Wind turbines at the centre of environmental battles

Wind turbines at the centre of environmental battles

Keith Davidson, Head of Environment PSL at LexisNexis looks at the latest court decisions on wind turbine developments and questions why many “environmentalists” place more importance on landscape enjoyment than the urgent need for emissions reduction.

The need for clean energy

Onshore wind is the UK’s largest source of renewable energy generation. Wind farms help to reduce CO2 emissions, provide energy security and contribute to the local and national economy.

The Committee for Climate Change has warned that we need a “step change” in renewables deployment to meet the UK carbon budgets and climate targets.

To encourage the transition to clean(er) energy (renewables, nuclear and carbon capture and storage), the government has introduced a fast track planning process for major infrastructure projects and a new financial framework with contracts for difference to replace the renewables obligation.

Not in my back yard

Despite the clear environmental and economic benefits, wind farms are opposed by many environmentalist and local pressure groups.

  1. In September 2014, Powys County Council’s decision to grant planning permission for a 34m turbine was quashed by the High Court. Over 50 residents and the Campaign for the Protection Rural Wales complained that the turbine was “inappropriate for such an unspoilt location”. Legal flaws in the planning process were highlighted, including the landowner building the turbine before the planning decision had actually been granted.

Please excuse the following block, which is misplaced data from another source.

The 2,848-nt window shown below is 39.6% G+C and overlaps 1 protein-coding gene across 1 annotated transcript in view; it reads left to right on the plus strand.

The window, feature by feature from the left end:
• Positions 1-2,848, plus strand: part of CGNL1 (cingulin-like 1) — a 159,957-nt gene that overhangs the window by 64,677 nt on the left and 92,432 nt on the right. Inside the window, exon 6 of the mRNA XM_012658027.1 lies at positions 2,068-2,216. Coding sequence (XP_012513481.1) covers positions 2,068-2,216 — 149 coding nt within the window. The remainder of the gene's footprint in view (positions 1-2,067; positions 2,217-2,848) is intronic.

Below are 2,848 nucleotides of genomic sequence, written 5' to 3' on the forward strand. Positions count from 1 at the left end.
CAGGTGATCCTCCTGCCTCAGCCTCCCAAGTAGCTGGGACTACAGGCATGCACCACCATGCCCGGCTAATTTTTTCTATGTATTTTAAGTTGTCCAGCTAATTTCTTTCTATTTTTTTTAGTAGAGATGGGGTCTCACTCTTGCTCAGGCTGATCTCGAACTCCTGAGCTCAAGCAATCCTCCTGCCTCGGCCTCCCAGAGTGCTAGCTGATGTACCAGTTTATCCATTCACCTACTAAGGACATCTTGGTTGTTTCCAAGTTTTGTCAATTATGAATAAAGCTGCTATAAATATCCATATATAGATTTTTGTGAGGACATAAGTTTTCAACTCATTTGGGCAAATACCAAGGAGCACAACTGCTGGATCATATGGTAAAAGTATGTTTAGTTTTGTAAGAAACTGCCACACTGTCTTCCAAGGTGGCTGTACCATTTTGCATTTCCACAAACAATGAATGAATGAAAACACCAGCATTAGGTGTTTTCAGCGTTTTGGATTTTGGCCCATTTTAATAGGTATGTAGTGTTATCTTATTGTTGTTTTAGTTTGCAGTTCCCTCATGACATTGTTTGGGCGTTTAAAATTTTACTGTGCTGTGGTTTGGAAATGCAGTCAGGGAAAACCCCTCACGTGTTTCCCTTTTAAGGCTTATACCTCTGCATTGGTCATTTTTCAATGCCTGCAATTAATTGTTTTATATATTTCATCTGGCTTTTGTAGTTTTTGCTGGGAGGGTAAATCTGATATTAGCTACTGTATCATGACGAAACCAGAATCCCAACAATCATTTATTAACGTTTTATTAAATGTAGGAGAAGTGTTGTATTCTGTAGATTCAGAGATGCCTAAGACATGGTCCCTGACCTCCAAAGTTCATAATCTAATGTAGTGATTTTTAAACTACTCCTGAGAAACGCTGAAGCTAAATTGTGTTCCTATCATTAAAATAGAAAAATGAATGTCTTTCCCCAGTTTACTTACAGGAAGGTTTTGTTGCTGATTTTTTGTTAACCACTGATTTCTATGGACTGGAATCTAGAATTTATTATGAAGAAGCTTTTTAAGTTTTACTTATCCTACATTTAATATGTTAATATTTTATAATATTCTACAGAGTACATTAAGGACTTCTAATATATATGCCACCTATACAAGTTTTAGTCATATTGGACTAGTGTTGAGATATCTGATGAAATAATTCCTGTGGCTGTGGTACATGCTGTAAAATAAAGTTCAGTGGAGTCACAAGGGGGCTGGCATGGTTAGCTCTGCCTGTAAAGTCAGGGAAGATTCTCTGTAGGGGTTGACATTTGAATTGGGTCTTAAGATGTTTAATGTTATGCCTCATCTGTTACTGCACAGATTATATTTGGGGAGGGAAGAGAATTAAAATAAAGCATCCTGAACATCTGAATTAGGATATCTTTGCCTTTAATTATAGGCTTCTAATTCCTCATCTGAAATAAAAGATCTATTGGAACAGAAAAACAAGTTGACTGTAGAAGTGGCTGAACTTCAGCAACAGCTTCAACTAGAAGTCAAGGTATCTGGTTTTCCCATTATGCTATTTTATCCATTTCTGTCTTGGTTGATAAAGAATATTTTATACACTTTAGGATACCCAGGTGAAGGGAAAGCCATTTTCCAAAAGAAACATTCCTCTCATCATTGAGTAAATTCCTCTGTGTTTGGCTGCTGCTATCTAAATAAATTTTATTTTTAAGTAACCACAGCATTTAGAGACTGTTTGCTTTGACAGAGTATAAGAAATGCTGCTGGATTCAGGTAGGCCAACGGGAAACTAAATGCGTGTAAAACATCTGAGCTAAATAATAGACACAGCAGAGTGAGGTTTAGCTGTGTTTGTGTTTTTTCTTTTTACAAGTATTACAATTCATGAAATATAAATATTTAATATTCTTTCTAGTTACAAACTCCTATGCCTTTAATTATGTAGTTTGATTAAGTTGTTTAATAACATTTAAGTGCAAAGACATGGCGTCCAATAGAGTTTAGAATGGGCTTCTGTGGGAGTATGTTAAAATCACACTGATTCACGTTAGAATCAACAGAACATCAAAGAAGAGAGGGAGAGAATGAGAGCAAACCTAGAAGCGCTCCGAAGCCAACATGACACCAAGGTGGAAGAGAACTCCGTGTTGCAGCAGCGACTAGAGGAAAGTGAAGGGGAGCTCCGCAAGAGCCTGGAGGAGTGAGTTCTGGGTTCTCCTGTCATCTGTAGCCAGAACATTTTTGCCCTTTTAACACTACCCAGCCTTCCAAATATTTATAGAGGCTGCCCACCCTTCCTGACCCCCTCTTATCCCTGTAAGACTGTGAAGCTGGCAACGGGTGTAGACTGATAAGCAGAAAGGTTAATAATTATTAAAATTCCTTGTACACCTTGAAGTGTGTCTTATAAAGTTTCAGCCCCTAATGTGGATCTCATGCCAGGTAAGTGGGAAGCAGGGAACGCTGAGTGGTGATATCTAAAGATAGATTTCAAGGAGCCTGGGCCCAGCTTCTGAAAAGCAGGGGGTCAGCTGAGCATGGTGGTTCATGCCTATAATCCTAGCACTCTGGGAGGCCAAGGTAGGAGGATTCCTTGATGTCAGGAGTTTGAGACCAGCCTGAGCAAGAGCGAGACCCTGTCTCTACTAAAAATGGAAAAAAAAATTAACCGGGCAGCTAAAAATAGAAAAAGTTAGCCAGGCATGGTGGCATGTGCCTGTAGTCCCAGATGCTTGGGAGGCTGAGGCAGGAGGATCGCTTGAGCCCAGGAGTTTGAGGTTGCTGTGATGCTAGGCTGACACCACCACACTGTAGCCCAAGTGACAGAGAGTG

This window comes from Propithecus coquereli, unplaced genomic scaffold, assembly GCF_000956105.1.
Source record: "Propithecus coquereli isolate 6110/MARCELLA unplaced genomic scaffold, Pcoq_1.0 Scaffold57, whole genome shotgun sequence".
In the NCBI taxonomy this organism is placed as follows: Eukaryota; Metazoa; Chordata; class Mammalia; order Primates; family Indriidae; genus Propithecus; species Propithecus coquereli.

2. In December 2013 the Court of Appeal held that an objector to a 66m wind turbine in the Nottingham Greenbelt had permission to appeal on grounds that (a) permission could set a precedent for other wind turbine developments nearby (b) the turbine would not generate a significant amount of electricity and (c) the proposal would only benefit the applicant financially.

[Christopher James Holder v Gedling Borough Council 2014 EWCA Civic 599]

  1. In January 2013, the High Court agreed with campaigners from Anglesey Against Wind Turbines that Anglesey County Council’s decision to grant permission for a 40m turbine in an area of natural beauty was ill-considered and unlawful.

[Victoria Glynne Gregory and Welsh Ministers [2013] EWHC 63 Admin]

Why do environmentalists oppose the wind developments?

The above cases relate to single turbines rather than large windfarm projects. However, there are many common concerns, including damage to landscape quality, noise nuisance, the impact on birds, the effect on the local economy and the precedent for further applications.

In the latest Powys case, campaigners against the wind turbine argued that the Council has an overwhelming obligation to protect the area for “future generations”.

This is where the “environmental” arguments against wind turbines lose credibility.

Wind farms and other forms of renewable energy are essential for future generations and the future prosperity and energy security of the UK.

Dilemma for environmentalists and policy makers

In 2009 Ed Milliband (as Climate Change Secretary) said that opposition to wind farms should become as socially unacceptable as failing to wear a seatbelt.

The greater environmental goals need to prevail, although this is controversial with residents at Powys, who are concerned about overhead pylons.

Britain’s biggest windfarm inquiry

Powys County Council has been at the centre of environmental battles for the last three years with the planned 50 megawatt large scale windfarm developments at Llaithddu, Llandinam, Llanbrynmair and Carnedd Wen.

The Council’s £2.8 million public inquiry closed in May and the final decision is expected later in the year.

Who will come out on top – local residents, CPRW (the Campaign to Publicly Rubbish Wind) or the environment?

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